Akin's Laws of Spacecraft Design #1:  Engineering is done with numbers.  Analysis without numbers is only an opinion.

Offline Lewis007

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Re: North Korea missiles
« Reply #37 on: 03/23/2017 06:40 AM »
On March 22, North Korea test fired another missile, which ended in failure shortly after launch.

The missile was launched near Kalma in eastern Wonsan province, where North Korea previously attempted to launch its mobile-launched Musudan intermediate-range ballistic missile.

See: http://abcnews.go.com/International/north-korea-launches-test-missiles-south-korean-government/story?id=46290719

« Last Edit: 03/23/2017 06:41 AM by Lewis007 »

Re: North Korea missiles
« Reply #38 on: 03/28/2017 07:45 AM »

Re: North Korea missiles
« Reply #39 on: 04/03/2017 05:51 PM »
Possible Evidence of the Failed March 22 Missile Test

http://38north.org/2017/04/jbermudez040317/


Re: North Korea missiles
« Reply #40 on: 04/05/2017 06:40 AM »

Offline Satori

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Re: North Korea missiles
« Reply #41 on: 04/16/2017 10:29 AM »
North Korea missile launched from Sinpo at 2120UTC on April 15 failed shortly after launch.

Re: North Korea missiles
« Reply #42 on: 04/16/2017 10:53 AM »

Offline Chasm

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Re: North Korea missiles
« Reply #43 on: 04/16/2017 02:11 PM »
First one is a Russian Topol, used as comparison.

Re: North Korea missiles
« Reply #44 on: 04/19/2017 09:24 PM »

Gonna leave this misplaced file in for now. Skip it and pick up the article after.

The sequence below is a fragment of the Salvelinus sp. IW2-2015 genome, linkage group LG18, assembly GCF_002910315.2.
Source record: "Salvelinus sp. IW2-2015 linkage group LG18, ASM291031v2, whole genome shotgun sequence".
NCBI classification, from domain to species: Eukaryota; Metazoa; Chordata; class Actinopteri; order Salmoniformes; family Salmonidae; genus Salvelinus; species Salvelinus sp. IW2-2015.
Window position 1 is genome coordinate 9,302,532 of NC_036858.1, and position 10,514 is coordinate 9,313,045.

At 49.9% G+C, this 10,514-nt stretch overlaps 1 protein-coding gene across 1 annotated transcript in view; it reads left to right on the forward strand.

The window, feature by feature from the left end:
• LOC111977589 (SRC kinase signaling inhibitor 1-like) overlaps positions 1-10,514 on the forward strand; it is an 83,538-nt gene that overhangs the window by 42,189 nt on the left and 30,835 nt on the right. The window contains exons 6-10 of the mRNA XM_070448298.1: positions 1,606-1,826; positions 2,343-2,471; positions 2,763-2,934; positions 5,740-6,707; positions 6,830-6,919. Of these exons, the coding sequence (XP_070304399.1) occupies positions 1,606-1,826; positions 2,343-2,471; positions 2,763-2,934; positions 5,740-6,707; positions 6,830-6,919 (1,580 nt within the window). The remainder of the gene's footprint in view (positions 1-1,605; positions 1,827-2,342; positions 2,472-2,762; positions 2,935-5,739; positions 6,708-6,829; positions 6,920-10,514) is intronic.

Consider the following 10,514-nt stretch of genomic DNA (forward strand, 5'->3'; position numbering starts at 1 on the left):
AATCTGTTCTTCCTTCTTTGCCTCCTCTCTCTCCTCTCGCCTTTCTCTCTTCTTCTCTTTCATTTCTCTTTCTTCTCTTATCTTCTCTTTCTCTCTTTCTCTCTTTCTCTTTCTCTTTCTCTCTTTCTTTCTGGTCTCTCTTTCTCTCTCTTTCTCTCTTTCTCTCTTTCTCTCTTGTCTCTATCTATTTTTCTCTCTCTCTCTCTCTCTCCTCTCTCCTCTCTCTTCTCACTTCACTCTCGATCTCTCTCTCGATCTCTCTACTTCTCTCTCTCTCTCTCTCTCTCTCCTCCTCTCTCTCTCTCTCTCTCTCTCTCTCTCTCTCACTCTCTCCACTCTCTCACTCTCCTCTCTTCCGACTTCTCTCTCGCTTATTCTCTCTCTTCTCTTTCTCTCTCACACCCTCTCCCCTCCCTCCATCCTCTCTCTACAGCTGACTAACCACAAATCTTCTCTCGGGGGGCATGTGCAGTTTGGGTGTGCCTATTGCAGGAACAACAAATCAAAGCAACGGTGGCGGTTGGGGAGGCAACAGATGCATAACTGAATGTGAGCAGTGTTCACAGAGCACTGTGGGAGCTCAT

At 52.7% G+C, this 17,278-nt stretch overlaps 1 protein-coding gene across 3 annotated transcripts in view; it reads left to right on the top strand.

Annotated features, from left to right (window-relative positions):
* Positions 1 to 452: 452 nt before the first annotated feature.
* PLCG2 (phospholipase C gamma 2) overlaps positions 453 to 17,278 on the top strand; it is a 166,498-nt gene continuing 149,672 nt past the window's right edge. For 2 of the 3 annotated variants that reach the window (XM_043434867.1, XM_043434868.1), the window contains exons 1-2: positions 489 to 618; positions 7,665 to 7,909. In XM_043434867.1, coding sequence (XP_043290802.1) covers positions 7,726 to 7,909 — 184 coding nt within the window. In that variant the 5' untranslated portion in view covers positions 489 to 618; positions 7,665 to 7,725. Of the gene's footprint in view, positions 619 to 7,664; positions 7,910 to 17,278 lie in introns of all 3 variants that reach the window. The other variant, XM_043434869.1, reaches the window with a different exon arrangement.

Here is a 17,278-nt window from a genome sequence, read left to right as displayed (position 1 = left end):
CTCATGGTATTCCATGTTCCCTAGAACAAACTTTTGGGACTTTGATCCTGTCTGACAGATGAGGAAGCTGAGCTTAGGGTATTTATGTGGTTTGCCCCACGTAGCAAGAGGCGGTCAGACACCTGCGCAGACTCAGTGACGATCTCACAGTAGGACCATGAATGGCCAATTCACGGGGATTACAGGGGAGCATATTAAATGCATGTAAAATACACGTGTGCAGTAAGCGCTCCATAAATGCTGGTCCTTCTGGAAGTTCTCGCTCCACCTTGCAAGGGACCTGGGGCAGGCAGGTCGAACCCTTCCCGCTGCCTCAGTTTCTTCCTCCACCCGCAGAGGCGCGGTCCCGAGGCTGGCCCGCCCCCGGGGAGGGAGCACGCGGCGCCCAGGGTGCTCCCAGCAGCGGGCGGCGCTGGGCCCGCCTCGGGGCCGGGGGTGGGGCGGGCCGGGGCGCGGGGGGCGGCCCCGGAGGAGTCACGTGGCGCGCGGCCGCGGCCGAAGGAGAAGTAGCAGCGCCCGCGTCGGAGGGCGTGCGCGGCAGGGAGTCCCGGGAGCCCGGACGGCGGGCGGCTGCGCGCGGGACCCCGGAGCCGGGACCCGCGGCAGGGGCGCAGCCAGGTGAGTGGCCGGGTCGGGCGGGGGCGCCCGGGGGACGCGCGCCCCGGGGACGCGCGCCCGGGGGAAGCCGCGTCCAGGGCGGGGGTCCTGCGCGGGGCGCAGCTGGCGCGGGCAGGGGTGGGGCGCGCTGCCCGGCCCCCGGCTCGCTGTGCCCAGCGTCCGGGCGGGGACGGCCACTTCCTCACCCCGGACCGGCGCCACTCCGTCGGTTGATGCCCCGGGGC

NorthKorea's Missile Launch Why Did It 'Immediately' Blow

« Last Edit: 04/19/2017 09:24 PM by Websorber »

Re: North Korea missiles
« Reply #45 on: 04/21/2017 08:52 PM »
How to Hack and Not Hack a Missile

http://38north.org/2017/04/jschilling042117/


Re: North Korea missiles
« Reply #46 on: 04/25/2017 05:41 AM »
« Last Edit: 05/01/2017 08:34 AM by Websorber »

Re: North Korea missiles
« Reply #47 on: 04/26/2017 08:46 AM »
A Paradigm Shift in North Korea’s Ballistic Missile Development?

http://38north.org/2017/04/ychang042517/


Re: North Korea missiles
« Reply #48 on: 04/28/2017 04:35 PM »
North Korean video shows destruction of aircraft carrier and capitol


Offline kch

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Re: North Korea missiles
« Reply #49 on: 04/28/2017 04:57 PM »
North Korean video shows destruction of aircraft carrier and capitol



LOL -- cute!  Poor doofus has no clue, does he?  Must admit, he's a lot funnier than many of *our* alleged comedians.  Thanks for the chuckle!  ;)

Offline Chasm

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Re: North Korea missiles
« Reply #50 on: 04/28/2017 09:08 PM »